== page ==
I'm preparing for a couple of 10km race taking place in 2 and 3 months. I've started 4 weeks ago a training program suggesting specific training based on heart rate, and each week I should do a long slow run.

The problem is that keeping a steady HR means that my pace go slowly down during the session. I run for more that 60 minutes, my heart rate should stay between 145 and 150, and in the first 20-30 min I can keep a peace lower than 6:30 min/km, later I should slow to 7:00 or even more to avoid my HR going over 155.

Is that normal? Am I training wrong or over-training? Am I simply not well trained yet and my body isn't used to run for more than 30 minutes or so?

  • Look into cardiac drift - what you're experiencing is a greater effort to maintain the same pace as you go on (so by keeping the same effort, the pace must drop). It's a perfectly normal phenomena, and affects everyone! Commented Jul 31, 2016 at 10:28
  • @MattHead93 your comment is correct, please make it an answer
    – Naigel
    Commented Aug 10, 2016 at 6:07

3 Answers 3


Thats normal for me and I think in general its true. Heart rate is really a measure of effort though limited and dependent on many internal and external factors. Note that HR shouldnt necessarily be constant throughout and some coaches (Greg McMillian) say that its normal for it to increase over the total distance and for older runners like myself its even normal to be at a higher %maxHR. See Greg McMillian's book "YOU (Only Faster)", Chapter 13: The Endurance Zone, under "Nerdy Note: The Science of Endurance Zone Training" first paragraph.

For long runs at an easy effort I let myself run a little fast mainly just to establish a good easy effort. After 2-3 miles or about 20 minutes my heart rate stablizes and pace slows/stablizes but as the distance gets longer my pace will still drop slightly at the same HR & effort. Lately I have been trying to keep the same rhythm and pace near the end of a long easy run and even though it feels like Im pushing harder and harder to keep the same pace my heart rate only goes up slightly. Its kind of shocking because near the end I'll feel like Im running a faster run or a tempo pace.

If you look at race prediction times (which tend to follow the curve of world records scaled to your most recent race time) then you'll see there is a large change in pace for shorter distance than longer ones. I think effort over distance is kind of proportional to this curve, and can be used to understand how effort changes over distance in a single run.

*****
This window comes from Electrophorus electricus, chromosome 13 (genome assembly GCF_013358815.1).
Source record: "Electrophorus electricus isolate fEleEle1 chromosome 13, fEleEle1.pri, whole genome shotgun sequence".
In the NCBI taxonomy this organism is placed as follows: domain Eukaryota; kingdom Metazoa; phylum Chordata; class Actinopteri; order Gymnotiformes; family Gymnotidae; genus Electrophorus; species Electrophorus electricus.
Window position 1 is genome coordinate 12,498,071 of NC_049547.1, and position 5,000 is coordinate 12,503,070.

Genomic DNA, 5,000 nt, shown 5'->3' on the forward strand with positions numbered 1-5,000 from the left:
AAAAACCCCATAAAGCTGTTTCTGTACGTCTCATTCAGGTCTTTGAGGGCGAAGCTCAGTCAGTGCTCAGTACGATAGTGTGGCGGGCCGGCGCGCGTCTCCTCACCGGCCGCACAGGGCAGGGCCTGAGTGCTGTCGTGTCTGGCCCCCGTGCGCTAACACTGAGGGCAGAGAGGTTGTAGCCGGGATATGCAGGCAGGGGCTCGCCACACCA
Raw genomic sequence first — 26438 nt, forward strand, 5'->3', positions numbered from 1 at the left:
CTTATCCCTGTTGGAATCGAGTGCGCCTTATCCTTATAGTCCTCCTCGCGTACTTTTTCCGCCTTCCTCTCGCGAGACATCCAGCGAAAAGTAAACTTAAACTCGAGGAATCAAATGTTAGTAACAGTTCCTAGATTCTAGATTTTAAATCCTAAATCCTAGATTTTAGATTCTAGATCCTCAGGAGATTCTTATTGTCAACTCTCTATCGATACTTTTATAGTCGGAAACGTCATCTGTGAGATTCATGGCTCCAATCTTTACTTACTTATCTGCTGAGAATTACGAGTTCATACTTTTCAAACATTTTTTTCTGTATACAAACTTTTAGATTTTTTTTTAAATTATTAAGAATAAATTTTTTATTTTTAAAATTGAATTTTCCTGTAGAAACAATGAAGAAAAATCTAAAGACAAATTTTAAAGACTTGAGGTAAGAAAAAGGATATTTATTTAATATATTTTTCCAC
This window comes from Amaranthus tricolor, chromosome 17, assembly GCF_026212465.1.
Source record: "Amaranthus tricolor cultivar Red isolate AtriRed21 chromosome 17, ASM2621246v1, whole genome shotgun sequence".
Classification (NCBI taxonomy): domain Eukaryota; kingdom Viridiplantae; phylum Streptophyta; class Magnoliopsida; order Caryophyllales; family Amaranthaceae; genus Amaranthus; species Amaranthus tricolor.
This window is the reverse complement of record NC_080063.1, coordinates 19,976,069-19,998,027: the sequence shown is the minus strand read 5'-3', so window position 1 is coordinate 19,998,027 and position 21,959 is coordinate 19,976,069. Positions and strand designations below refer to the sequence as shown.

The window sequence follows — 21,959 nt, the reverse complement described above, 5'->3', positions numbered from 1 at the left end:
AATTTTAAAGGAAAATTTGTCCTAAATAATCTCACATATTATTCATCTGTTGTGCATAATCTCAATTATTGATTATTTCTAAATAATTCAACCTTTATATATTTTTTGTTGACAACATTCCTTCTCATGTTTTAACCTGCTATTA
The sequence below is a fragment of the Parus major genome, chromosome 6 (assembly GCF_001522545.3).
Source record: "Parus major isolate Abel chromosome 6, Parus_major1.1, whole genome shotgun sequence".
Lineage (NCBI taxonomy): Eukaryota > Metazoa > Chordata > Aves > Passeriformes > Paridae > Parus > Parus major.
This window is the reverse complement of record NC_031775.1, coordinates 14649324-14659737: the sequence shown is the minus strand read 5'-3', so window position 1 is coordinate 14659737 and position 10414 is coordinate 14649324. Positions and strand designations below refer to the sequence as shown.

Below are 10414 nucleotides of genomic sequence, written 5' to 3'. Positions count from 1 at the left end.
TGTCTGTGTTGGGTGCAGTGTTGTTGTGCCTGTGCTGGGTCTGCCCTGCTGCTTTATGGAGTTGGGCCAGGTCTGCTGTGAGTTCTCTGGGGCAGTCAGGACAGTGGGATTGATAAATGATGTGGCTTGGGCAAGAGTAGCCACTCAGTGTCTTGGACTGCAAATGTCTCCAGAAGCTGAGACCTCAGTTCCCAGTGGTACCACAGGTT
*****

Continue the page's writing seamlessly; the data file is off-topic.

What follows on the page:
• Can you elaborate on older= higher % MHR?
    – JohnP
    Commented Jul 29, 2016 at 14:43
  • @JohnP I cant elaborate much though I didnt say equal. Its from a book so I'll put a reference to it here.
    – Jason
    Commented Jul 29, 2016 at 22:21

Look into cardiac drift - what you're experiencing is a greater effort to maintain the same pace as you go on (so by keeping the same effort, the pace must drop). It's a perfectly normal phenomena, and affects everyone!


During a run there are great deal of influences on your heart rate:

  • Wind: Wind can be a great factor in lowering/raising your HR. 2 days ago i did a run in 3 bft. Running with the wind/against the wind at a constant pace did change my heart rate by 5 to 10 bpms
  • Fatigue: The further you run, the more fatigued the muscles get. This causes your running form to suffer (if you aren't trained well yet). this makes you run less efficient. Making you need more energy/effort to run the same distance at the same pace.
  • Terrain: I don't need to explain to you that running uphill causes your heart rate to increase. Even a slight incline (barely noticable to the eye) can influence the effort needed/heart rate.
  • Environment: The temperature & humidity can influence the heart rate. Although you shouldn't notice the difference after 30 min unless you're running in a very warm or cold region
  • Dehyrdation: The losing of fluids causes the blood to thicken. Causes your heart to increase the effort to get the blood around and thus increasing the heart rate.
  • HR-Monitor ineffectiveness: Some (older/cheaper) heart rate monitors can give faulty data over time. They tend to show inrelieable data.

There are some further factors (like illness,food intake before the run,...) but those are of course not an issue here.

From my personal experience I wouldn't stare blindly at your heart rate monitor. The most important thing is that you learn to listen to your body. And learn to run based on what your body is telling you.

Some great reads:

Factors affecting the heart rate

Factors affecting running heart rate

Factors that affect the heart rate during training

  • Most of the causes are "steady", so they should influence my from the beginning of my training. Maybe dehydration is something I've never take into account. In fact yesterday it was really hot and I never drink during the run.
    – Naigel
    Commented Jul 14, 2016 at 8:00

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